Remedies for unfair dismissal; compensation

This extract from a recent decision by a very senior Commissioner of the Fair Work Commission in an unfair dismissal case deals with the manner in which compensation for unfair dismissal may be calculated.

“REMEDY

[44] Having found that each of the Applicants were unfairly dismissed it turns to me to

determine an appropriate remedy. None of the Applicants seek reinstatement and I therefore do

not consider reinstatement reasonable.

[45] I shall therefore consider compensation.

[46] Section 392 of the FW Act sets out those matters to which the Commission is required

to have regard in the determination of an appropriate amount of compensation. It states:

392 Remedy—compensation

Compensation

(1) An order for the payment of compensation to a person must be an order that the

person’s employer at the time of the dismissal pay compensation to the person in

lieu of reinstatement.

Criteria for deciding amounts

(2) In determining an amount for the purposes of an order under subsection (1), the

FWC must take into account all the circumstances of the case including:

(a) the effect of the order on the viability of the employer’s enterprise; and

(b) the length of the person’s service with the employer; and

(c) the remuneration that the person would have received, or would have been

likely to receive, if the person had not been dismissed; and

[2023] FWC 761

10

(d) the efforts of the person (if any) to mitigate the loss suffered by the person

because of the dismissal; and

(e) the amount of any remuneration earned by the person from employment or

other work during the period between the dismissal and the making of the

order for compensation; and

(f) the amount of any income reasonably likely to be so earned by the person

during the period between the making of the order for compensation and the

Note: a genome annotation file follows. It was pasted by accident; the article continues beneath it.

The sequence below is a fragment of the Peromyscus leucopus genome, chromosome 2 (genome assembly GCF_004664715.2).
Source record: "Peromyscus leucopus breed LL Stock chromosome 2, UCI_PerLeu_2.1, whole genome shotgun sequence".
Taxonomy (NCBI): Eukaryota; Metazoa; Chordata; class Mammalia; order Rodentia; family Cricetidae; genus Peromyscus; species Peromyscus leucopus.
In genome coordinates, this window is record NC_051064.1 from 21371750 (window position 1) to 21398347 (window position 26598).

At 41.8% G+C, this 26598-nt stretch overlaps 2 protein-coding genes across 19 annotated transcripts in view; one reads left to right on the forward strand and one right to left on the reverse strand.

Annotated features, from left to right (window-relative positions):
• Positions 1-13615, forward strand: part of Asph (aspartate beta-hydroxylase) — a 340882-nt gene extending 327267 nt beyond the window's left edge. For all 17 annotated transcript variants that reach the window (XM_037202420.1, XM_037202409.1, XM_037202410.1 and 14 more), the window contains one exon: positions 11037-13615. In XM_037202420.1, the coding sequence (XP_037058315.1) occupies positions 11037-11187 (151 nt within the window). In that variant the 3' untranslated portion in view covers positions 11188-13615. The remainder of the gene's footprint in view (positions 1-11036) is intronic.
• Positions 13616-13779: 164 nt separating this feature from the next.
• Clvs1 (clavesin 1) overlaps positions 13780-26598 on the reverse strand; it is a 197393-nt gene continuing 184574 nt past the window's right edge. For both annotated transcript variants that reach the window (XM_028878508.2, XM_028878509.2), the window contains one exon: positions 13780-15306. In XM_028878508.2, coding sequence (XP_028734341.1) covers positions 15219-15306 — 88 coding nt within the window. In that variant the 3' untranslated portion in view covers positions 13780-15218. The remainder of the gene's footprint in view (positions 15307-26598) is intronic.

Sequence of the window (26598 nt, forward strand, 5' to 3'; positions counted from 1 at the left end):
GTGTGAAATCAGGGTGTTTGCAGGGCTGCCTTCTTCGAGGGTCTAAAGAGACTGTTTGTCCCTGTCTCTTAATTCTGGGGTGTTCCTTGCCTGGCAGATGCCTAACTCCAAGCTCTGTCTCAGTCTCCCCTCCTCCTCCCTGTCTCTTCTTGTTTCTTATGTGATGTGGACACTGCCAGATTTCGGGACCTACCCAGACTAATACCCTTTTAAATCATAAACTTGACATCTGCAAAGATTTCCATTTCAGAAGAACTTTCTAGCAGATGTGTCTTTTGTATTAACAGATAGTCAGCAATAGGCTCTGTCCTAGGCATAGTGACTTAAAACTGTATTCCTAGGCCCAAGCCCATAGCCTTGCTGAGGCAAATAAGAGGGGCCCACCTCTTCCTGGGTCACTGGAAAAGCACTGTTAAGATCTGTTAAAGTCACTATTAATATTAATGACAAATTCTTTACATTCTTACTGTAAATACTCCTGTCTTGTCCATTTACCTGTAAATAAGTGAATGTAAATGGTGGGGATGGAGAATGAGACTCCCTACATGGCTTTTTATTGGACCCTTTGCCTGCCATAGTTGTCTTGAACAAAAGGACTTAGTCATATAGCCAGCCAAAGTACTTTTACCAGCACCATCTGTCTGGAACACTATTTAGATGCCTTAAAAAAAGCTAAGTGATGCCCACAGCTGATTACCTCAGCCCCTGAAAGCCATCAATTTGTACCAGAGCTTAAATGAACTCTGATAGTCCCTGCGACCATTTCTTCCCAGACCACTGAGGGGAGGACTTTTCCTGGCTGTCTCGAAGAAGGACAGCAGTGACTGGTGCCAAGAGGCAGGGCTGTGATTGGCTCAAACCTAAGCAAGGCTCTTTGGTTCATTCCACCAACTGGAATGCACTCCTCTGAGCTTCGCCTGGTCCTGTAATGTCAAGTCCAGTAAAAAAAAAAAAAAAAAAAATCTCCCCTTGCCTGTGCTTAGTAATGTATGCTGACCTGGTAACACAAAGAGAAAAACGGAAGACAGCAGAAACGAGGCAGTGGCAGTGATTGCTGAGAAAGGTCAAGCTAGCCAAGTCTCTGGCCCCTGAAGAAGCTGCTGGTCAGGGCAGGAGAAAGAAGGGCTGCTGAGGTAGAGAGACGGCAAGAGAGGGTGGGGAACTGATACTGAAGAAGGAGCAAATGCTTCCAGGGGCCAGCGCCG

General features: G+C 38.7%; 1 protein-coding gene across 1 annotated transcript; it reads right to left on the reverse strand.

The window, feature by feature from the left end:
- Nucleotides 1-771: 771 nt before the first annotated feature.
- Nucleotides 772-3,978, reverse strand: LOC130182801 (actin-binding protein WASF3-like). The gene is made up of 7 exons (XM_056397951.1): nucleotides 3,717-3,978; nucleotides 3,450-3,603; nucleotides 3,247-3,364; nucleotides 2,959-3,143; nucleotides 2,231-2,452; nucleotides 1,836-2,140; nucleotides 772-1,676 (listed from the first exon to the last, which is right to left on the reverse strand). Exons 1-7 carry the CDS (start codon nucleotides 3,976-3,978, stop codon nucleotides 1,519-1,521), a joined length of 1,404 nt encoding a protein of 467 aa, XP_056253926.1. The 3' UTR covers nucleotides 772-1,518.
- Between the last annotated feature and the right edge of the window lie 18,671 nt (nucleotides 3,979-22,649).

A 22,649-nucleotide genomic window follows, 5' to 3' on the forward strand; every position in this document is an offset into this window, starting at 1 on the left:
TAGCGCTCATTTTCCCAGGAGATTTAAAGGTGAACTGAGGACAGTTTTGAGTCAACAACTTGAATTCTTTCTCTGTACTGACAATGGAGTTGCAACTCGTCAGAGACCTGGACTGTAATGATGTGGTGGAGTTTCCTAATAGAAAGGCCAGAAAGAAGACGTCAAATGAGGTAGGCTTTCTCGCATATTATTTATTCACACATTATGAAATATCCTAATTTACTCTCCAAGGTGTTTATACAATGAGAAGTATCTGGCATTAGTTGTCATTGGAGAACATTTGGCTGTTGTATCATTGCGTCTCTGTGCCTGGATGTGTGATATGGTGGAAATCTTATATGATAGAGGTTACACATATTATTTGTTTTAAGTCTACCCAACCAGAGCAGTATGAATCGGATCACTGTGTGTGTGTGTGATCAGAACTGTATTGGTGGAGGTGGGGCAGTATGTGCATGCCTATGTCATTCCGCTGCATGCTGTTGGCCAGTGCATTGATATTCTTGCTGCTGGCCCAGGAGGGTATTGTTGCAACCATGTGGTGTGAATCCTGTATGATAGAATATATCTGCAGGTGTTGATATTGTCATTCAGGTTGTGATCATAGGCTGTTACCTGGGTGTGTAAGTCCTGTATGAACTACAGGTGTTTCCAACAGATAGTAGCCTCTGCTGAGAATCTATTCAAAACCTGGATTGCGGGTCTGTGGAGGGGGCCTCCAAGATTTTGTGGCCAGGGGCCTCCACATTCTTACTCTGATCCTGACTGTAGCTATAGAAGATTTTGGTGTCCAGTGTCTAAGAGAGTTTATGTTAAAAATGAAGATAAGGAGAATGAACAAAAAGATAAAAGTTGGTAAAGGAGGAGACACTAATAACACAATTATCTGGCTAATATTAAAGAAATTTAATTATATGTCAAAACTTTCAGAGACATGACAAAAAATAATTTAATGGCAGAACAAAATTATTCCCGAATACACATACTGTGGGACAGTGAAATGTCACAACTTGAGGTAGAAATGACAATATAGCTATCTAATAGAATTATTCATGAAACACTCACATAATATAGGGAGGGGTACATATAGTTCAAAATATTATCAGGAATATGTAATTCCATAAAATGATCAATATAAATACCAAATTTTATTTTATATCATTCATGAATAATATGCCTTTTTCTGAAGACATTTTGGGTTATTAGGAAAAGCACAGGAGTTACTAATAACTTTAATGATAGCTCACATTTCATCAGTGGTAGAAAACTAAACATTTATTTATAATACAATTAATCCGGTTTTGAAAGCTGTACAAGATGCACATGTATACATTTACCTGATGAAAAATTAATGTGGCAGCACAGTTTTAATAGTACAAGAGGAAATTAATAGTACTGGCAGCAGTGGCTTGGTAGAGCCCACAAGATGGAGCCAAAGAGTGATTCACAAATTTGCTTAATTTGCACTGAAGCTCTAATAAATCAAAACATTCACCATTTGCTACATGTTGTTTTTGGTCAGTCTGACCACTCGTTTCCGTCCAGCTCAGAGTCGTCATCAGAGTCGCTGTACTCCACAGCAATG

actual compensation; and

(g) any other matter that the FWC considers relevant.

Misconduct reduces amount

(3) If the FWC is satisfied that misconduct of a person contributed to the employer’s

decision to dismiss the person, the FWC must reduce the amount it would otherwise

order under subsection (1) by an appropriate amount on account of the misconduct.

Shock, distress etc. disregarded

(4) The amount ordered by the FWC to be paid to a person under subsection (1) must

not include a component by way of compensation for shock, distress or humiliation,

or other analogous hurt, caused to the person by the manner of the person’s

dismissal.

Compensation cap

(5) The amount ordered by the FWC to be paid to a person under subsection (1) must

not exceed the lesser of:

(a) the amount worked out under subsection (6); and

(b) half the amount of the high income threshold immediately before the

dismissal.

(6) The amount is the total of the following amounts:

(a) the total amount of remuneration:

(i) received by the person; or

(ii) to which the person was entitled;

(whichever is higher) for any period of employment with the employer

during the 26 weeks immediately before the dismissal; and

(b) if the employee was on leave without pay or without full pay while so

employed during any part of that period—the amount of remuneration taken

to have been received by the employee for the period of leave in accordance

with the regulations.

[47] I have considered the matters under s.392 in relation to each of the Applicants, again

noting that the Respondent has failed to participate in proceedings or file any evidence or

submissions. I have no more than the evidence and submissions of each of the Applicants on

which to make findings.

[2023] FWC 761

11

[48] Further, I am satisfied that each of the Applicants was employed by the Respondent

pursuant to the 2020 Award at the time of their dismissal. The 2020 Award came into effect on

13 April 2020 and replaced the Educational Services (Post Secondary Education) Award 2010

(the 2010 Award). Beyond changes in clause numbers, the classification and progression

arrangements as would have applied to each of the Applicants did not vary between the 2010

Award and 2020 Award.

[49] The Applicants submit, and I accept, that each was employed as a Tutor/Instructor

(clause B.4.1(b) of the 2020 Award) and would have commenced at Level 2 with progression

to Level 7. Further, I accept that, in accordance with clause B.5 of the 2020 Award each

Applicant would have progressed to the next pay point each 12 months of completed

employment.

[50] I have accepted that each of the Applicants was dismissed on or about 9 December 2021

and the 2020 Award came into effect from 13 April 2020 I need only be concerned with the

rates of pay in the 2020 Award for the purposes of determining compensation.

[51] The relevant casual rates of pay under the 2020 Award between 1 July 2021 – 30 June

2022 as applied to the Applicants are as follows:

1 JULY 2021 – 30 JUNE 2022

Casual daily rate3 Casual hourly rate4